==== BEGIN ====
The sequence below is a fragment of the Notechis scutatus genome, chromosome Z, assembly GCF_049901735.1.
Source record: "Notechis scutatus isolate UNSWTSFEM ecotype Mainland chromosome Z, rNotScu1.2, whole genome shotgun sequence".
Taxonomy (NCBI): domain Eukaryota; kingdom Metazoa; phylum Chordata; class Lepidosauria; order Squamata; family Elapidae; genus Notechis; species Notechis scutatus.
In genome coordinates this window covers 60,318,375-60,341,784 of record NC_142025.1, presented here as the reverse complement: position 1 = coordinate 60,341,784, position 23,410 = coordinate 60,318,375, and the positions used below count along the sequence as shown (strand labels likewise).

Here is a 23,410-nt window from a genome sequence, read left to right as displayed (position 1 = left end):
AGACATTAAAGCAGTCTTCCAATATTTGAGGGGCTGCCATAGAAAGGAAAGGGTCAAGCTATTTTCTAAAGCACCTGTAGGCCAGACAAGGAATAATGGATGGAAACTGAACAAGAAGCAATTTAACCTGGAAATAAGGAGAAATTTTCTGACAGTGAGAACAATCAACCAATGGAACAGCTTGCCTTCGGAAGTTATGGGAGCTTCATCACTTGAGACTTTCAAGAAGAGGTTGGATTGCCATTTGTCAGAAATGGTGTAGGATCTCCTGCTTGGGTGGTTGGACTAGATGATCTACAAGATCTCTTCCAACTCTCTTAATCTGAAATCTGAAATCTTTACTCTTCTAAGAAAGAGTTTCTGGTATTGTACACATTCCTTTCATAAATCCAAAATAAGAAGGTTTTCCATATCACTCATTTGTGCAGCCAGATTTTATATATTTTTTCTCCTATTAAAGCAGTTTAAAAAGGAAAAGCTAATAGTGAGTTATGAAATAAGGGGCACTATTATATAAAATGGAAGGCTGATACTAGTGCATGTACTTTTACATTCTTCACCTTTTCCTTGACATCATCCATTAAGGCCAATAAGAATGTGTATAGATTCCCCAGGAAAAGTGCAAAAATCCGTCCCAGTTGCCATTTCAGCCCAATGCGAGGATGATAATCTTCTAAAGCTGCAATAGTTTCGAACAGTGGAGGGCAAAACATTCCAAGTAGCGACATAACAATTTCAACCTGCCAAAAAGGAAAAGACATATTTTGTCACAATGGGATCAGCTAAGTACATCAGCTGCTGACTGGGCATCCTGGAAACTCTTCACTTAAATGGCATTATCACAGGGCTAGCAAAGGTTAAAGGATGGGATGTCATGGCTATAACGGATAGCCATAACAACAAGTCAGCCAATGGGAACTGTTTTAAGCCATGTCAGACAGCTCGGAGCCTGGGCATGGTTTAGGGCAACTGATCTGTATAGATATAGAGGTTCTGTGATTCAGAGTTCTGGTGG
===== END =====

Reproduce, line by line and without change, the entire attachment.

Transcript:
The sequence below is a fragment of the Notechis scutatus genome, chromosome Z, assembly GCF_049901735.1.
Source record: "Notechis scutatus isolate UNSWTSFEM ecotype Mainland chromosome Z, rNotScu1.2, whole genome shotgun sequence".
Taxonomy (NCBI): domain Eukaryota; kingdom Metazoa; phylum Chordata; class Lepidosauria; order Squamata; family Elapidae; genus Notechis; species Notechis scutatus.
In genome coordinates this window covers 60,318,375-60,341,784 of record NC_142025.1, presented here as the reverse complement: position 1 = coordinate 60,341,784, position 23,410 = coordinate 60,318,375, and the positions used below count along the sequence as shown (strand labels likewise).

Here is a 23,410-nt window from a genome sequence, read left to right as displayed (position 1 = left end):
AGACATTAAAGCAGTCTTCCAATATTTGAGGGGCTGCCATAGAAAGGAAAGGGTCAAGCTATTTTCTAAAGCACCTGTAGGCCAGACAAGGAATAATGGATGGAAACTGAACAAGAAGCAATTTAACCTGGAAATAAGGAGAAATTTTCTGACAGTGAGAACAATCAACCAATGGAACAGCTTGCCTTCGGAAGTTATGGGAGCTTCATCACTTGAGACTTTCAAGAAGAGGTTGGATTGCCATTTGTCAGAAATGGTGTAGGATCTCCTGCTTGGGTGGTTGGACTAGATGATCTACAAGATCTCTTCCAACTCTCTTAATCTGAAATCTGAAATCTTTACTCTTCTAAGAAAGAGTTTCTGGTATTGTACACATTCCTTTCATAAATCCAAAATAAGAAGGTTTTCCATATCACTCATTTGTGCAGCCAGATTTTATATATTTTTTCTCCTATTAAAGCAGTTTAAAAAGGAAAAGCTAATAGTGAGTTATGAAATAAGGGGCACTATTATATAAAATGGAAGGCTGATACTAGTGCATGTACTTTTACATTCTTCACCTTTTCCTTGACATCATCCATTAAGGCCAATAAGAATGTGTATAGATTCCCCAGGAAAAGTGCAAAAATCCGTCCCAGTTGCCATTTCAGCCCAATGCGAGGATGATAATCTTCTAAAGCTGCAATAGTTTCGAACAGTGGAGGGCAAAACATTCCAAGTAGCGACATAACAATTTCAACCTGCCAAAAAGGAAAAGACATATTTTGTCACAATGGGATCAGCTAAGTACATCAGCTGCTGACTGGGCATCCTGGAAACTCTTCACTTAAATGGCATTATCACAGGGCTAGCAAAGGTTAAAGGATGGGATGTCATGGCTATAACGGATAGCCATAACAACAAGTCAGCCAATGGGAACTGTTTTAAGCCATGTCAGACAGCTCGGAGCCTGGGCATGGTTTAGGGCAACTGATCTGTATAGATATAGAGGTTCTGTGATTCAGAGTTCTGGTGG